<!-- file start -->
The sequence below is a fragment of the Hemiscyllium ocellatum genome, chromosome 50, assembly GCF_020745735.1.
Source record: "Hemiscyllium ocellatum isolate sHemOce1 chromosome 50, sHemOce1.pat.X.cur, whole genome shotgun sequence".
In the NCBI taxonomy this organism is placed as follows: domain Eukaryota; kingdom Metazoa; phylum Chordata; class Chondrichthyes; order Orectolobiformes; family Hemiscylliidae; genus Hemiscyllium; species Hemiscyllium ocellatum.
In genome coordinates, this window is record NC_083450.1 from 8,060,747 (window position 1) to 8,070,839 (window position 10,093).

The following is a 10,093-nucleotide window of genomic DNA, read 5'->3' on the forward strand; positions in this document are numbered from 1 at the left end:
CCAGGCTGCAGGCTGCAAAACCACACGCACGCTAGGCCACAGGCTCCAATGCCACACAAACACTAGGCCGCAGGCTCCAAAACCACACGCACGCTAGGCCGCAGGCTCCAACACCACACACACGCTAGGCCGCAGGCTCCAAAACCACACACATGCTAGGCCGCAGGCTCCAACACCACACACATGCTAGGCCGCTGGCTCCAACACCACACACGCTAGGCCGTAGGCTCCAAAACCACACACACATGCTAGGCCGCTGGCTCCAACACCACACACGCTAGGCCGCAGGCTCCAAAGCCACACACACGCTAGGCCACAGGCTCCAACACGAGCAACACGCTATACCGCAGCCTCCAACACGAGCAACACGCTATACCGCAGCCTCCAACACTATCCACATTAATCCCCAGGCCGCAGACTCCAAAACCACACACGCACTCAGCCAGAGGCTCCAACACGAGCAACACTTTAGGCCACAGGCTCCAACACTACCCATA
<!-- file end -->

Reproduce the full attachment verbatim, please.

The sequence below is a fragment of the Hemiscyllium ocellatum genome, chromosome 50, assembly GCF_020745735.1.
Source record: "Hemiscyllium ocellatum isolate sHemOce1 chromosome 50, sHemOce1.pat.X.cur, whole genome shotgun sequence".
In the NCBI taxonomy this organism is placed as follows: domain Eukaryota; kingdom Metazoa; phylum Chordata; class Chondrichthyes; order Orectolobiformes; family Hemiscylliidae; genus Hemiscyllium; species Hemiscyllium ocellatum.
In genome coordinates, this window is record NC_083450.1 from 8,060,747 (window position 1) to 8,070,839 (window position 10,093).

The following is a 10,093-nucleotide window of genomic DNA, read 5'->3' on the forward strand; positions in this document are numbered from 1 at the left end:
CCAGGCTGCAGGCTGCAAAACCACACGCACGCTAGGCCACAGGCTCCAATGCCACACAAACACTAGGCCGCAGGCTCCAAAACCACACGCACGCTAGGCCGCAGGCTCCAACACCACACACACGCTAGGCCGCAGGCTCCAAAACCACACACATGCTAGGCCGCAGGCTCCAACACCACACACATGCTAGGCCGCTGGCTCCAACACCACACACGCTAGGCCGTAGGCTCCAAAACCACACACACATGCTAGGCCGCTGGCTCCAACACCACACACGCTAGGCCGCAGGCTCCAAAGCCACACACACGCTAGGCCACAGGCTCCAACACGAGCAACACGCTATACCGCAGCCTCCAACACGAGCAACACGCTATACCGCAGCCTCCAACACTATCCACATTAATCCCCAGGCCGCAGACTCCAAAACCACACACGCACTCAGCCAGAGGCTCCAACACGAGCAACACTTTAGGCCACAGGCTCCAACACTACCCATA